claiming that Sanderson was not involved in the service call at Park, has not been to Park,
and has not spoken to anyone there since starting work at KHS. (Hutson Decl. ¶ 8;
Sanderson Decl. ¶ 16.)
Fourth, Mid-America alleges that it received a call from Horton Manufacturing
asking to schedule service with Mid-America. (Decl. of Lisa Jaakola ¶ 3, Sept. 18, 2017,
Docket No. 40.) On the call, Horton told Mid-America that Sanderson had called Horton
and said he was a representative/technician for Kardex. (Id.)
Fifth and finally, Mid-America alleges that Sanderson has tried to convince MidAmerica’s employees to join him at KHS by telling one technician that KHS bought him
a new truck and telling another that he would make more money at KHS than at MidAmerica. (Roscoe Decl. ¶ 29.) Sanderson claims that he remains friends with some of
the Mid-America technicians he used to work with and that they likely saw him driving a
(Sanderson Decl. ¶ 17.)
He denies talking about the vehicle,
suggesting that they would receive similar treatment at KHS, or otherwise encouraging
them to leave Mid-America. (Id.) Sanderson says that he might have told a friend that he
makes more money at KHS than he did at Mid-America but denies suggesting that the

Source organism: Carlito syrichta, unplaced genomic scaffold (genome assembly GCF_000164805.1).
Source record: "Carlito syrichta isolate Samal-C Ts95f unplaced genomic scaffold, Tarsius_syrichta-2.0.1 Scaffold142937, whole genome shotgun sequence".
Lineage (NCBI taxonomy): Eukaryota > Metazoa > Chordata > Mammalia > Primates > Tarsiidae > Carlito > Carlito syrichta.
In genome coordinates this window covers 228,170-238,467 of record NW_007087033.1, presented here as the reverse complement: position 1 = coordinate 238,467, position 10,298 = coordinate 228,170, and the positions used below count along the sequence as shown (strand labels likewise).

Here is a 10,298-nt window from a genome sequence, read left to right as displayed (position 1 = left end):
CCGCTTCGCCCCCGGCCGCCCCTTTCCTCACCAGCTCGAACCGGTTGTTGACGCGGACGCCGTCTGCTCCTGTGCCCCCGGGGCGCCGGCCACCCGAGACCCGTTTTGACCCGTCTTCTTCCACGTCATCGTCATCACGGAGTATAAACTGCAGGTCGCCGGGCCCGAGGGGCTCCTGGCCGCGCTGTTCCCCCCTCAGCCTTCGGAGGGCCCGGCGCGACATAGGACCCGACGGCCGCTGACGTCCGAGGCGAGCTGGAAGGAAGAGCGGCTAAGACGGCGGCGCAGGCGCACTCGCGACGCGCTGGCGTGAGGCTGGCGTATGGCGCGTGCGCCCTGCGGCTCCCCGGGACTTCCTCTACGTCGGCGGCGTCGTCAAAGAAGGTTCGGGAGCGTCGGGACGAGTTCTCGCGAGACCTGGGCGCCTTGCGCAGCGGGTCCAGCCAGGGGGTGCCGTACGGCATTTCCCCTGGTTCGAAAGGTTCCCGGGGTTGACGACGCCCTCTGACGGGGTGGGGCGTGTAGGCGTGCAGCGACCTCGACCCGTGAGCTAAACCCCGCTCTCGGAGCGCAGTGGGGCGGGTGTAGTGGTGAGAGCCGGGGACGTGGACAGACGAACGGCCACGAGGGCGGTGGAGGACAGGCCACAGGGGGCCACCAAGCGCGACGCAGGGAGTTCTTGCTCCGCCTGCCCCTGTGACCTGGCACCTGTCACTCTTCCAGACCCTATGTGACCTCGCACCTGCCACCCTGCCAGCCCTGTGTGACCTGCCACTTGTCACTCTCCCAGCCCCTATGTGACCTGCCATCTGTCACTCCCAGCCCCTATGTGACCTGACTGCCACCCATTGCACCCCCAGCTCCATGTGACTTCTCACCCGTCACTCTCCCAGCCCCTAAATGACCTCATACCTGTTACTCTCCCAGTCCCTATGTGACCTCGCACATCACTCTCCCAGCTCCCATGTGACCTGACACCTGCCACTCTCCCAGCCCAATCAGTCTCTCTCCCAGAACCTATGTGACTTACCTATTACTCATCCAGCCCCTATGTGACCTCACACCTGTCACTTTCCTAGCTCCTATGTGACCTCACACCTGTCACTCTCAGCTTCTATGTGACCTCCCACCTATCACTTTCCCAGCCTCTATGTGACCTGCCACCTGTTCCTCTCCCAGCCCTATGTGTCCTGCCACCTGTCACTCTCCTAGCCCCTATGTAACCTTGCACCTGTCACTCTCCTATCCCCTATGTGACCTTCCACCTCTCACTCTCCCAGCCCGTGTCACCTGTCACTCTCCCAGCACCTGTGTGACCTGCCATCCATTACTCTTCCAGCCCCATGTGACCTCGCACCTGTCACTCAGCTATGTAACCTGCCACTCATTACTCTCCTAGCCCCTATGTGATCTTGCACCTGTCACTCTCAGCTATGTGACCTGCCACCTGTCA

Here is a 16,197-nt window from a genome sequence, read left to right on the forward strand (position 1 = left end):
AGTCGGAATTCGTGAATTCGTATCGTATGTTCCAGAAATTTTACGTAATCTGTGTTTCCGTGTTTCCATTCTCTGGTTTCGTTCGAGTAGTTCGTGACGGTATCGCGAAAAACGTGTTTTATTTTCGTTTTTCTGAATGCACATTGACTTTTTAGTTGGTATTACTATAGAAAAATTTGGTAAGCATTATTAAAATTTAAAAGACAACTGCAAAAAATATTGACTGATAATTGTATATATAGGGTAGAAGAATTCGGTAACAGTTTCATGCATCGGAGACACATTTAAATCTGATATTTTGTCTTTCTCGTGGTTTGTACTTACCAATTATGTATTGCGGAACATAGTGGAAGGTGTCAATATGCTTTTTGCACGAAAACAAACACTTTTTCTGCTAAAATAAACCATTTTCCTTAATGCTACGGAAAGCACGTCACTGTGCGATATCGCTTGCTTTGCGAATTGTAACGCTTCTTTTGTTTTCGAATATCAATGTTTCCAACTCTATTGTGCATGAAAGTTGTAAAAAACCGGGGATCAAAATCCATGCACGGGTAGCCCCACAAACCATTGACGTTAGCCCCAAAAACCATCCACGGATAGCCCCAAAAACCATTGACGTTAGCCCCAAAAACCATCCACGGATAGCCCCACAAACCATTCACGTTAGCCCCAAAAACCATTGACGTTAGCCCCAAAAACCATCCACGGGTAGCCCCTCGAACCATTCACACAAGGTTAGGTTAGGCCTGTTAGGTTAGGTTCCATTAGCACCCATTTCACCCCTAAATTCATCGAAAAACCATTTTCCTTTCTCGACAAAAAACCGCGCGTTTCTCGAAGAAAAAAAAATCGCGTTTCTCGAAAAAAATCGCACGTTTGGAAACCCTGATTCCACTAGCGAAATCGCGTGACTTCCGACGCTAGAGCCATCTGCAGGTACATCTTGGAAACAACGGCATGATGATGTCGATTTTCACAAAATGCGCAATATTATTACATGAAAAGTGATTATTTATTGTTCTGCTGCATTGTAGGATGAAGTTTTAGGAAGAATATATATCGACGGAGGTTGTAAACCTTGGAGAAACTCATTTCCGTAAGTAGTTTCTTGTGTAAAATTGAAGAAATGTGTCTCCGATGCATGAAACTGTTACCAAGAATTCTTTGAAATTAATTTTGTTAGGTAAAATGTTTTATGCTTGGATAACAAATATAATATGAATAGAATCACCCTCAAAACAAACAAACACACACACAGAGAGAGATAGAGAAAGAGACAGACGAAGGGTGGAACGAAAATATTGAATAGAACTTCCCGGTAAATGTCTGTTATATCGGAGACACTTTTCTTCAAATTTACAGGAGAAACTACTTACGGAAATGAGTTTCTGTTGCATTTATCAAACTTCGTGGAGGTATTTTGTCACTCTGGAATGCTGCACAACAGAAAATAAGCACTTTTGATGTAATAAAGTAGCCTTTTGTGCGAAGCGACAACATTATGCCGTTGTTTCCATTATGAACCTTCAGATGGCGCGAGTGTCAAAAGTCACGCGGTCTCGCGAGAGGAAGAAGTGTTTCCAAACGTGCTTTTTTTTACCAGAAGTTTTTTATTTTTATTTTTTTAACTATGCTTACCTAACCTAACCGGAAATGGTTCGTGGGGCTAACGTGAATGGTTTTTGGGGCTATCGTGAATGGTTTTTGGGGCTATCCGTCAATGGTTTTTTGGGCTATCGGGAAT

friend could also make more. (Id.) KHS asserts that it has had no further job openings
for technicians in Sanderson’s territory since it hired Sanderson. (Hutson Decl. ¶ 9.)
THE NON-COMPETE AGREEMENT
The disputed Non-Compete Agreement states, in relevant part:
The Employee agrees that he or she will not, during or after
the termination of this Agreement, disclose to any person any
“confidential or proprietary information,” which shall mean
all information which is known to the Company and related to
customer lists, trade secrets, pricing policies, price quotations,
financial and operating information regarding the business or
customers of the Company of which he or she may acquire or
may have acquired knowledge during the performance of his
or her work for the Company, and is not known to others or
readily available to others from sources other than the
The Employee agrees that during the term of this Agreement
and for a period of one (1) year thereafter, he or she will not:
Solicit or attempt to solicit any customer [or potential
customer] of the Company other than for the benefit of the
Directly or indirectly interfere or attempt to interfere with the
Company’s sources of supply or with the relationship of
employer/employee, or contractor/subcontractor . . . , nor
attempt to divert any such person for employment by or
representation of the Company.
(Decl. of David H. Redden ¶ 2, Ex. 2, Sept. 13, 2017, Docket No. 26.) The
date on the signed Non-Compete Agreement is September 25, 2007. (Id.)
STANDARD OF REVIEW
Mid-America moves for a TRO enjoining Sanderson from soliciting Mid-
America’s clients and employees, enjoining KHS from procuring breaches of
Sanderson’s contract, and enjoining both Sanderson and KHS from misappropriating
Mid-America’s trade secrets.
The Court considers four factors in determining whether to issue a temporary
restraining order: (1) the likelihood that the moving party will succeed on the merits, (2)
the threat of irreparable harm to the moving party, (3) the balance of harms as between
the parties, and (4) the public interest. See Grasso Enters., LLC v. Express Scripts, Inc.,